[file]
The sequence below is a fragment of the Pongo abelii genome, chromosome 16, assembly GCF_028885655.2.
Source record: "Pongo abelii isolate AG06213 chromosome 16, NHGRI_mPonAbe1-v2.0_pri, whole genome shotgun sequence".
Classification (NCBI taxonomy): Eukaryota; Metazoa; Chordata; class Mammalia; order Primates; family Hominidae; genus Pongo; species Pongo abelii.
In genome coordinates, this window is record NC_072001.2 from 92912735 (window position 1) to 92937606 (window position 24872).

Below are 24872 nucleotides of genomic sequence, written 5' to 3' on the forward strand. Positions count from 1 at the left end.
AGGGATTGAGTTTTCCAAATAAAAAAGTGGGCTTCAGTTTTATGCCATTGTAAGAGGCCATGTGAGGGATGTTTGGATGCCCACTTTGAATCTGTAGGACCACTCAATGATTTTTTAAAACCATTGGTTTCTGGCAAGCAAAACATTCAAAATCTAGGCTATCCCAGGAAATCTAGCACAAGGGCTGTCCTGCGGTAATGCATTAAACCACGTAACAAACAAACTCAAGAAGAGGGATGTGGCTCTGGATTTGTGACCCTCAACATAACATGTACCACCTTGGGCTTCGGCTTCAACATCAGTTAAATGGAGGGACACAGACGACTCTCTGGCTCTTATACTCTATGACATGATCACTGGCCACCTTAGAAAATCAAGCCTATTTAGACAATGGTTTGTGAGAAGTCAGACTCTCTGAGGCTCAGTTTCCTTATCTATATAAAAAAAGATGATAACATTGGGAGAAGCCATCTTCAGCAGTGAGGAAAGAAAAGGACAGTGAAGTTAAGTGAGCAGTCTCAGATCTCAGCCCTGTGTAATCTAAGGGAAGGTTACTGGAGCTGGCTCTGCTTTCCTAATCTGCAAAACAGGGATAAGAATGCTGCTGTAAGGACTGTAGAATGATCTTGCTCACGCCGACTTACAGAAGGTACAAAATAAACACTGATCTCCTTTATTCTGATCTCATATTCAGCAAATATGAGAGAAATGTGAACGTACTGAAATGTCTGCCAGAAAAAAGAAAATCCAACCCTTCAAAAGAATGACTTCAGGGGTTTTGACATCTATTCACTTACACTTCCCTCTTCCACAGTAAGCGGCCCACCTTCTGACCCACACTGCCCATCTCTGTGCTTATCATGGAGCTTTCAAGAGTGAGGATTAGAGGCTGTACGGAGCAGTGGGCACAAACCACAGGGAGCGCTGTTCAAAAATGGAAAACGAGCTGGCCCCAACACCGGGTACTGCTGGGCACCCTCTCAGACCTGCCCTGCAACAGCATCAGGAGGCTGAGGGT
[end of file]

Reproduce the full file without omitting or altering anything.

The sequence below is a fragment of the Pongo abelii genome, chromosome 16, assembly GCF_028885655.2.
Source record: "Pongo abelii isolate AG06213 chromosome 16, NHGRI_mPonAbe1-v2.0_pri, whole genome shotgun sequence".
Classification (NCBI taxonomy): Eukaryota; Metazoa; Chordata; class Mammalia; order Primates; family Hominidae; genus Pongo; species Pongo abelii.
In genome coordinates, this window is record NC_072001.2 from 92912735 (window position 1) to 92937606 (window position 24872).

Below are 24872 nucleotides of genomic sequence, written 5' to 3' on the forward strand. Positions count from 1 at the left end.
AGGGATTGAGTTTTCCAAATAAAAAAGTGGGCTTCAGTTTTATGCCATTGTAAGAGGCCATGTGAGGGATGTTTGGATGCCCACTTTGAATCTGTAGGACCACTCAATGATTTTTTAAAACCATTGGTTTCTGGCAAGCAAAACATTCAAAATCTAGGCTATCCCAGGAAATCTAGCACAAGGGCTGTCCTGCGGTAATGCATTAAACCACGTAACAAACAAACTCAAGAAGAGGGATGTGGCTCTGGATTTGTGACCCTCAACATAACATGTACCACCTTGGGCTTCGGCTTCAACATCAGTTAAATGGAGGGACACAGACGACTCTCTGGCTCTTATACTCTATGACATGATCACTGGCCACCTTAGAAAATCAAGCCTATTTAGACAATGGTTTGTGAGAAGTCAGACTCTCTGAGGCTCAGTTTCCTTATCTATATAAAAAAAGATGATAACATTGGGAGAAGCCATCTTCAGCAGTGAGGAAAGAAAAGGACAGTGAAGTTAAGTGAGCAGTCTCAGATCTCAGCCCTGTGTAATCTAAGGGAAGGTTACTGGAGCTGGCTCTGCTTTCCTAATCTGCAAAACAGGGATAAGAATGCTGCTGTAAGGACTGTAGAATGATCTTGCTCACGCCGACTTACAGAAGGTACAAAATAAACACTGATCTCCTTTATTCTGATCTCATATTCAGCAAATATGAGAGAAATGTGAACGTACTGAAATGTCTGCCAGAAAAAAGAAAATCCAACCCTTCAAAAGAATGACTTCAGGGGTTTTGACATCTATTCACTTACACTTCCCTCTTCCACAGTAAGCGGCCCACCTTCTGACCCACACTGCCCATCTCTGTGCTTATCATGGAGCTTTCAAGAGTGAGGATTAGAGGCTGTACGGAGCAGTGGGCACAAACCACAGGGAGCGCTGTTCAAAAATGGAAAACGAGCTGGCCCCAACACCGGGTACTGCTGGGCACCCTCTCAGACCTGCCCTGCAACAGCATCAGGAGGCTGAGGGT